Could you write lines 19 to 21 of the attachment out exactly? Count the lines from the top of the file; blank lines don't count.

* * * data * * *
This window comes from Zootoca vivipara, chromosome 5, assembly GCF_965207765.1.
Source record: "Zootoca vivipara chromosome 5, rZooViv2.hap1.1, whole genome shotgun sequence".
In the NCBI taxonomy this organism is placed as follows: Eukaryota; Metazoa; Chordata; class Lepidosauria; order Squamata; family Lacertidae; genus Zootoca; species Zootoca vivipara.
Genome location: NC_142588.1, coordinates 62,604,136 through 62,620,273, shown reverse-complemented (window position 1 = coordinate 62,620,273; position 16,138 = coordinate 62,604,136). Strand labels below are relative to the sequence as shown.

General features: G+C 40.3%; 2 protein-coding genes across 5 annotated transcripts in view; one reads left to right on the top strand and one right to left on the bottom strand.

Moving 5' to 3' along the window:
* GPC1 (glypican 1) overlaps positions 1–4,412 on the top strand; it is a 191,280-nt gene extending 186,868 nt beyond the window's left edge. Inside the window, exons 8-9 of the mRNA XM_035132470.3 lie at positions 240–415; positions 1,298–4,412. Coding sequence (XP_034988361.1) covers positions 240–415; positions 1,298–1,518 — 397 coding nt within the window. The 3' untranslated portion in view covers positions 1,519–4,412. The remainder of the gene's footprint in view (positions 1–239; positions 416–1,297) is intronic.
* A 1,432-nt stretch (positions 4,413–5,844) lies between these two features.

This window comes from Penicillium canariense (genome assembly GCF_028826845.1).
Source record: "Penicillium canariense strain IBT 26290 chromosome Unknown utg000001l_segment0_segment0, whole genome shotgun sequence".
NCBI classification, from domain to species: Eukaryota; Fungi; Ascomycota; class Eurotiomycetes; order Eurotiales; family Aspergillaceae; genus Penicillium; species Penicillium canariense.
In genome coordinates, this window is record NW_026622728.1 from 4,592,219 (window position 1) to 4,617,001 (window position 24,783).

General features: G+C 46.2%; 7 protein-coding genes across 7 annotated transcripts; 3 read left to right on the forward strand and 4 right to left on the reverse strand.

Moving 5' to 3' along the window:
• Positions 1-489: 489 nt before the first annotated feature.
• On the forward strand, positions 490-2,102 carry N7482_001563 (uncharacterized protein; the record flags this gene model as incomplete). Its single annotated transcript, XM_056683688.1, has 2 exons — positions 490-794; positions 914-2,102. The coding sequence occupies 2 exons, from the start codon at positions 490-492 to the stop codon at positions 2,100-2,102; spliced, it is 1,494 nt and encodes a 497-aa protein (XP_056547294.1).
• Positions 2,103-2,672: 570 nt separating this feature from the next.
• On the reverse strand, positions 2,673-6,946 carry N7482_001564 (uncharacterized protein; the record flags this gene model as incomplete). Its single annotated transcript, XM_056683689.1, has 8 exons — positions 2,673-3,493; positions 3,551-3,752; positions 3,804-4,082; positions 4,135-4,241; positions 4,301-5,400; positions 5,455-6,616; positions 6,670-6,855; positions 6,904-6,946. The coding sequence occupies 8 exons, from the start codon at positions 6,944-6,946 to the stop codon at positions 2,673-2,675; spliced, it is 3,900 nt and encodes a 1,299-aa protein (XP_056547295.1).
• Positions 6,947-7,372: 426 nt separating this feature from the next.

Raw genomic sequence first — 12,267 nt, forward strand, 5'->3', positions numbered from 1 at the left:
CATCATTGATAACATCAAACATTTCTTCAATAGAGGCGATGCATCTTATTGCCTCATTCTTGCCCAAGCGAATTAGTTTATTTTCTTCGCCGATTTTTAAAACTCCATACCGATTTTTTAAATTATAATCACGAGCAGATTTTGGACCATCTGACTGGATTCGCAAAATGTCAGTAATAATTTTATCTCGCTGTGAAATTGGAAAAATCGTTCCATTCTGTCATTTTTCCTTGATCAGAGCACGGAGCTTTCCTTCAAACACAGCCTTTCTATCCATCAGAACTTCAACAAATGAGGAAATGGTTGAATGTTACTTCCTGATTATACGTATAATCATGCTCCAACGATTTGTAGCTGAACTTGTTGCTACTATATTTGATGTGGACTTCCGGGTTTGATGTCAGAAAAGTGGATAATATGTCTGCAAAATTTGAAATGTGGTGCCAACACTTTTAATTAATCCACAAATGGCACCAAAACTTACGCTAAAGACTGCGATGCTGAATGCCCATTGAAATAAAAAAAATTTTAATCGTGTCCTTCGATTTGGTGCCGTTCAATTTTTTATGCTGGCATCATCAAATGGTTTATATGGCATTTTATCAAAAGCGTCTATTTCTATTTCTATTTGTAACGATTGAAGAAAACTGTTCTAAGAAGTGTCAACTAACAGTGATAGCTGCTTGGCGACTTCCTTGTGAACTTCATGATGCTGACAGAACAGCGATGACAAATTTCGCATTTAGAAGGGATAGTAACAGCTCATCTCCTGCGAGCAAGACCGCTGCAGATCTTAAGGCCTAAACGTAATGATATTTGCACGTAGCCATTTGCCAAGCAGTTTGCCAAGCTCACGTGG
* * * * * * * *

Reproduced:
• Positions 6,947-7,372: 426 nt separating this feature from the next.

Raw genomic sequence first — 12,267 nt, forward strand, 5'->3', positions numbered from 1 at the left:
CATCATTGATAACATCAAACATTTCTTCAATAGAGGCGATGCATCTTATTGCCTCATTCTTGCCCAAGCGAATTAGTTTATTTTCTTCGCCGATTTTTAAAACTCCATACCGATTTTTTAAATTATAATCACGAGCAGATTTTGGACCATCTGACTGGATTCGCAAAATGTCAGTAATAATTTTATCTCGCTGTGAAATTGGAAAAATCGTTCCATTCTGTCATTTTTCCTTGATCAGAGCACGGAGCTTTCCTTCAAACACAGCCTTTCTATCCATCAGAACTTCAACAAATGAGGAAATGGTTGAATGTTACTTCCTGATTATACGTATAATCATGCTCCAACGATTTGTAGCTGAACTTGTTGCTACTATATTTGATGTGGACTTCCGGGTTTGATGTCAGAAAAGTGGATAATATGTCTGCAAAATTTGAAATGTGGTGCCAACACTTTTAATTAATCCACAAATGGCACCAAAACTTACGCTAAAGACTGCGATGCTGAATGCCCATTGAAATAAAAAAAATTTTAATCGTGTCCTTCGATTTGGTGCCGTTCAATTTTTTATGCTGGCATCATCAAATGGTTTATATGGCATTTTATCAAAAGCGTCTATTTCTATTTCTATTTGTAACGATTGAAGAAAACTGTTCTAAGAAGTGTCAACTAACAGTGATAGCTGCTTGGCGACTTCCTTGTGAACTTCATGATGCTGACAGAACAGCGATGACAAATTTCGCATTTAGAAGGGATAGTAACAGCTCATCTCCTGCGAGCAAGACCGCTGCAGATCTTAAGGCCTAAACGTAATGATATTTGCACGTAGCCATTTGCCAAGCAGTTTGCCAAGCTCACGTGG